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Perro rejects the notion, often floated by skeptics, that higher rates of diseases are simply a result of more efficient diagnosing. Children, for instance, are increasingly diagnosed with attention deficit disorder.
"I am so offended by this idea that we're just better at diagnosing," she said. "When you walk into a classroom, the kids are spinning off the walls. Ten percent of kids in America now have a diagnosis of ADHD."
Research from UC Davis scientist Janie Shelton, published in 2014 in the journal Environmental Health Perspectives, identified pre-birth exposure to pesticides as the likely source of autism in children. In a 2006 paper in the journal The Lancet, Harvard researcher Philippe Grandjean said pesticides are causing a "silent pandemic of developmental neurotoxicity."
The American Academy of Pediatrics warned in a 2013 paper that pesticide exposure is the cause of "pediatric cancers, decreased cognitive function, and behavioral problems." The paper discussed the difficulties in identifying pesticide exposure as a source of illness. The authors also recommended a shift toward non-chemical pesticide alternatives.
Preston, the organic farmer in Healdsburg, believes that people everywhere are ignoring the dangers of living in a world saturated with toxins.
"As a society, we're way too glib about the presence and impact on our lives of chemicals, whether it's plastics, pesticides, the burning of fuels," Preston said. "They're everywhere, and we ignore it, and in the long run, it's going to get us."
Big Brother is Not Watching Them
Marya of UCSF thinks it's time that state leaders took aggressive legislative action on agricultural toxins.
"We need a statewide synthetic pesticide and fertilizer ban, and Gavin Newsom is the guy to do it," she said.
The idea isn't crazy. Many nations have implemented bans and restrictive use policies on glyphosate and other chemicals, thanks largely to research demonstrating their hazards.
But in terms of restricting chemicals connected to human health problems, the United States lags far behind other nations. According to research published in the journal Environmental Health in June, American farmers in 2016 used 322 million pounds of 85 different pesticides that are banned in the European Union. The paper explained that the European Union's chemical licensing process places the burden of proof on chemical manufacturers to conclusively demonstrate that use of a chemical will not harm humans or the immediate surrounding environment.
This, observed the paper's author Nathan Donley, a senior scientist with the Center for Biological Diversity, is nearly the opposite of the United States EPA's approach, in which "harm to plants, animals, the broader environment, and harm to humans from occupational exposures remains solely a cost-benefit analysis."
"EPA approval simply means that the agency has determined that the economic benefits to the pesticide company and corporate agriculture outweigh the harms to people and the environment," Donley said in an interview. "They approach their job saying, 'This chemical needs to be approved, so how do we do that?'" Industry reports, rather than peer-reviewed independent studies, tend to guide assessment and licensing.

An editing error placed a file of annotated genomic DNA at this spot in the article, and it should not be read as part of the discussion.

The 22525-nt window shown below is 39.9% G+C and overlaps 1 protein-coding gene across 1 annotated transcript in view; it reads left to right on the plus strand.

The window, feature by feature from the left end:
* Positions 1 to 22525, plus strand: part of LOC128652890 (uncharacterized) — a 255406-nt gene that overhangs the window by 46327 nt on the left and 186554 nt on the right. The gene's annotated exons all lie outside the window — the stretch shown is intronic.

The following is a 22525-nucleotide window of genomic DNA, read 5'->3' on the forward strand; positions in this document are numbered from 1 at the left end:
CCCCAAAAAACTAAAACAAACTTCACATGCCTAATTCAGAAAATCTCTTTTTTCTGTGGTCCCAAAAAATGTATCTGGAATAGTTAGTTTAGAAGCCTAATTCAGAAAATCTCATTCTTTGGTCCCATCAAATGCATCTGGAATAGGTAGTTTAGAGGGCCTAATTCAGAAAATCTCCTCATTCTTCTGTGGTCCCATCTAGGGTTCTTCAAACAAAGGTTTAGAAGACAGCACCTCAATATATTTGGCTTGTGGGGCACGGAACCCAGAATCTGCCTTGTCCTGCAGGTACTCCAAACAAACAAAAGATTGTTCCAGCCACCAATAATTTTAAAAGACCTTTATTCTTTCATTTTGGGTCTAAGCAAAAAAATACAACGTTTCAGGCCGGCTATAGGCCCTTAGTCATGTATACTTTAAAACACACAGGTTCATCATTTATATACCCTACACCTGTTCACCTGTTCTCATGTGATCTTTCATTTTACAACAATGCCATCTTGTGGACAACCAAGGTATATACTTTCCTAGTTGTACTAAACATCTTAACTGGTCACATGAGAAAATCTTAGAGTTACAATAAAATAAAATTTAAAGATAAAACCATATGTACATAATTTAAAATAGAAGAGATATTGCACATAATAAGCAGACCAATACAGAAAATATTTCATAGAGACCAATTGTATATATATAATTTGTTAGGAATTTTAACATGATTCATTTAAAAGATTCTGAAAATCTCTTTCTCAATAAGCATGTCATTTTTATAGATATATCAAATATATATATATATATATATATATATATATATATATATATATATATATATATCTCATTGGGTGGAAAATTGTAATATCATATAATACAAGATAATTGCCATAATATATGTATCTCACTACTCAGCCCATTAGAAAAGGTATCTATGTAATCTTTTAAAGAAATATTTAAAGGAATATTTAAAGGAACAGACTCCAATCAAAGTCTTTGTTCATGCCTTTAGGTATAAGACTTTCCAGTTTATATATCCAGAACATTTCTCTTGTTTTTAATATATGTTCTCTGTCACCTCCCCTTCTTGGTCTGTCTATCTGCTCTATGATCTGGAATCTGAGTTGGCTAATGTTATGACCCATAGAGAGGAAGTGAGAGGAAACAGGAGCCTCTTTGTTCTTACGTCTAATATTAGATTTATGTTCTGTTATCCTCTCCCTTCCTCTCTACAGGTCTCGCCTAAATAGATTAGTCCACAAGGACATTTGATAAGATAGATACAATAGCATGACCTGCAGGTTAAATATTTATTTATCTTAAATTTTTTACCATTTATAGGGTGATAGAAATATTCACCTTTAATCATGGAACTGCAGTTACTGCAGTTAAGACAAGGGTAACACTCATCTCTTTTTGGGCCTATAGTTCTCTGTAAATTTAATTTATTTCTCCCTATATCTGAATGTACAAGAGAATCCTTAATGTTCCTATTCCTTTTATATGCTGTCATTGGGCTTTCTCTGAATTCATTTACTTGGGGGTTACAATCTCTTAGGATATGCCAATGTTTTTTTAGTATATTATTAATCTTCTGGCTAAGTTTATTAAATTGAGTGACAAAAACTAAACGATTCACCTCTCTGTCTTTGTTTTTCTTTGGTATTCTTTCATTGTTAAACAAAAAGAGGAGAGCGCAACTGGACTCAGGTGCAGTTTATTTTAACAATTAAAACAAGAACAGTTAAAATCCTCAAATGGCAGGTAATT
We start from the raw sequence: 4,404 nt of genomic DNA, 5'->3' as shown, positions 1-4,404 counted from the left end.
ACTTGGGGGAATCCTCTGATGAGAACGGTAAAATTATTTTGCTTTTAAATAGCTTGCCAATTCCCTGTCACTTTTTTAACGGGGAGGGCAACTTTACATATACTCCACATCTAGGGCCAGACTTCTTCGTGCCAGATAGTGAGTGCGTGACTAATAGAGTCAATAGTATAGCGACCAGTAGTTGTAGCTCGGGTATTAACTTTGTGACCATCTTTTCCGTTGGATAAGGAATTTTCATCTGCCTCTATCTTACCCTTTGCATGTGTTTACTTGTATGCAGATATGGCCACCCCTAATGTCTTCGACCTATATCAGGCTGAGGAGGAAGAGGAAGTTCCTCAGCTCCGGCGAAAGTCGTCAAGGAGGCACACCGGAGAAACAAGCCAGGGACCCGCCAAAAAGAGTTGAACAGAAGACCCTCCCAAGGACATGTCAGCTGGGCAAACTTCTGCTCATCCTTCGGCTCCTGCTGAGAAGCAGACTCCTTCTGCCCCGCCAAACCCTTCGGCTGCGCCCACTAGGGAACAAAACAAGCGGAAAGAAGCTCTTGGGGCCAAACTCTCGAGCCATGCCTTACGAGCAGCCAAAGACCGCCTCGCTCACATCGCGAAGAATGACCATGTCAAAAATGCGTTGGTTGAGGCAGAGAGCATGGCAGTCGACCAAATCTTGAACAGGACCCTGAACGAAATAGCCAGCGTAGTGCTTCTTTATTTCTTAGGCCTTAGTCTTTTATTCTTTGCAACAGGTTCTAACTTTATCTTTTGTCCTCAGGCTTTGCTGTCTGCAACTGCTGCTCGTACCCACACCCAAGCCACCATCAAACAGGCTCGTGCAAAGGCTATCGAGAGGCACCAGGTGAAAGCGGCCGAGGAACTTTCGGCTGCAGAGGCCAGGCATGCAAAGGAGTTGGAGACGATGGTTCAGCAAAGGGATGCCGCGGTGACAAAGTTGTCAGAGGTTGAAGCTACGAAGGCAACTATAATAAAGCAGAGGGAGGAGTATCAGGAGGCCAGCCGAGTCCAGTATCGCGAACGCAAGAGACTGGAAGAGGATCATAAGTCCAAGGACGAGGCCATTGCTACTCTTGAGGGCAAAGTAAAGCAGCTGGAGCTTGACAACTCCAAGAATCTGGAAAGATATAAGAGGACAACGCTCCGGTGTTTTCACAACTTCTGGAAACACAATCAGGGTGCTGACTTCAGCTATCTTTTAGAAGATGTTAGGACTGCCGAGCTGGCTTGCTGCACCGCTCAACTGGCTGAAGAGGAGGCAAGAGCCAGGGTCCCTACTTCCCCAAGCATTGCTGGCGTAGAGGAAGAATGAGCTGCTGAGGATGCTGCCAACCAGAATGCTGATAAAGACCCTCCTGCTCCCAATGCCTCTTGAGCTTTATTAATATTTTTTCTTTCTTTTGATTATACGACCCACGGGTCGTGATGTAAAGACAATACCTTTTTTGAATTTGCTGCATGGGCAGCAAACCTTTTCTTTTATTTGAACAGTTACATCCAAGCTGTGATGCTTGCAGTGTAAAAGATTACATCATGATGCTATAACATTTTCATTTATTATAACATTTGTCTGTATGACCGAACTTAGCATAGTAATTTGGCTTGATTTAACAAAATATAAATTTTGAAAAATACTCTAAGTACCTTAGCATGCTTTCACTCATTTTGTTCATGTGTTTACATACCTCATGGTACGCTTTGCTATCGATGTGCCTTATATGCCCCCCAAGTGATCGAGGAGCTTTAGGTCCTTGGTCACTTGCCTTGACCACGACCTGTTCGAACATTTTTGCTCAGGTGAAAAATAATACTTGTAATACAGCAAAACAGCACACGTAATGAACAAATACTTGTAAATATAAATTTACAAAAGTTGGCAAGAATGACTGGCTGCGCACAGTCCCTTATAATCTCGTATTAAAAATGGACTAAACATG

Donley said that improved practices have lessened the problem of outright fraud, for which the EPA's pesticide branch was once notorious.
"But better practices don't necessarily do anything about bias," he said. "We need to put a really thick wall between the industry and the EPA to them separated."
Many chemical-free advocates criticize the EPA's chemical testing and assessment process. Not only is it driven by industry interests, they argue, but it's dangerously flimsy in design. Formal testing is conducted on individual, isolated chemical ingredients but not usually on the final formulation of a product — a shortcoming in pesticide regulation, since chemicals can change radically when they encounter and sometimes bond with other chemicals. According to information published by Beyond Pesticides, research has found that product formulations of glyphosate are more toxic than glyphosate alone.
There is another area of concern that the EPA also overlooks: the so-called breakdown products of an active ingredient. As a registered chemical biodegrades, it results in various new particles. Sometimes, these breakdown products are more hazardous than the original chemical. For example, the organophosphate naled, used to kill insects like mosquitoes, breaks down into several chemicals including dichlorvos, which is believed to cause cancer. In California, public mosquito control agencies applied 282,000 pounds of naled in 2017. Glyphosate, meanwhile, breaks down into a compound called aminomethylphosphonic acid, usually termed AMPA, which some experts say is just as toxic as glyphosate itself.
The impacts of lenient chemical restrictions have shown up in marked patterns among agricultural workers, whom Reeves of the Pesticide Action Network believes have been more or less sidelined in the call for safer foods. She said consumers tend to worry more about residues on foods they bring home than about farm laborers' exposure to the same chemicals.
"The vast majority of people hoping to reduce pesticide use are concerned about the impacts to the consumers, and very few people are thinking about the farmworkers," Reeves said.
Lawmakers explicitly left farmworkers and food service workers out of 1935's National Labor Relations Act — an omission that has not been corrected. In a 2011 report titled "Inventory of Farmworkers Issues and Protections in the United States," researchers found that agricultural employees are denied protections offered to other worker groups by that act, the Fair Labor Standards Act, and many state laws. These exemptions and loopholes have made farmworkers particularly vulnerable to heat stress and pesticide exposure.